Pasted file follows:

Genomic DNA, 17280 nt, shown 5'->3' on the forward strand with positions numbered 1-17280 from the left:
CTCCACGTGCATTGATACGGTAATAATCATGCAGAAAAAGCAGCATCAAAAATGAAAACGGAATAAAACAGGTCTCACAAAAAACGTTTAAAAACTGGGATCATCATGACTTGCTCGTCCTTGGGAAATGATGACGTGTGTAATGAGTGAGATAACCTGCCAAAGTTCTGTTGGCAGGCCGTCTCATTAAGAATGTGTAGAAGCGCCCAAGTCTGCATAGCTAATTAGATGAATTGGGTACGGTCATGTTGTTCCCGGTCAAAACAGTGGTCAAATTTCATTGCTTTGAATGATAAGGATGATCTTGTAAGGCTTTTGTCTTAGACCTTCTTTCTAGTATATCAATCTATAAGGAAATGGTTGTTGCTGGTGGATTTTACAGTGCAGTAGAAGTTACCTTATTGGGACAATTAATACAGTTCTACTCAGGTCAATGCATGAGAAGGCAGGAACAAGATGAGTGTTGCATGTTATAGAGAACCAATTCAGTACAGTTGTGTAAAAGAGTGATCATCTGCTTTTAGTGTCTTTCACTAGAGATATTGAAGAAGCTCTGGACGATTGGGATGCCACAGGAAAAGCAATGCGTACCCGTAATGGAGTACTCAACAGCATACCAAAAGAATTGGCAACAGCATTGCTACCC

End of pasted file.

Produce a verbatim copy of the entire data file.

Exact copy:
Genomic DNA, 17280 nt, shown 5'->3' on the forward strand with positions numbered 1-17280 from the left:
CTCCACGTGCATTGATACGGTAATAATCATGCAGAAAAAGCAGCATCAAAAATGAAAACGGAATAAAACAGGTCTCACAAAAAACGTTTAAAAACTGGGATCATCATGACTTGCTCGTCCTTGGGAAATGATGACGTGTGTAATGAGTGAGATAACCTGCCAAAGTTCTGTTGGCAGGCCGTCTCATTAAGAATGTGTAGAAGCGCCCAAGTCTGCATAGCTAATTAGATGAATTGGGTACGGTCATGTTGTTCCCGGTCAAAACAGTGGTCAAATTTCATTGCTTTGAATGATAAGGATGATCTTGTAAGGCTTTTGTCTTAGACCTTCTTTCTAGTATATCAATCTATAAGGAAATGGTTGTTGCTGGTGGATTTTACAGTGCAGTAGAAGTTACCTTATTGGGACAATTAATACAGTTCTACTCAGGTCAATGCATGAGAAGGCAGGAACAAGATGAGTGTTGCATGTTATAGAGAACCAATTCAGTACAGTTGTGTAAAAGAGTGATCATCTGCTTTTAGTGTCTTTCACTAGAGATATTGAAGAAGCTCTGGACGATTGGGATGCCACAGGAAAAGCAATGCGTACCCGTAATGGAGTACTCAACAGCATACCAAAAGAATTGGCAACAGCATTGCTACCC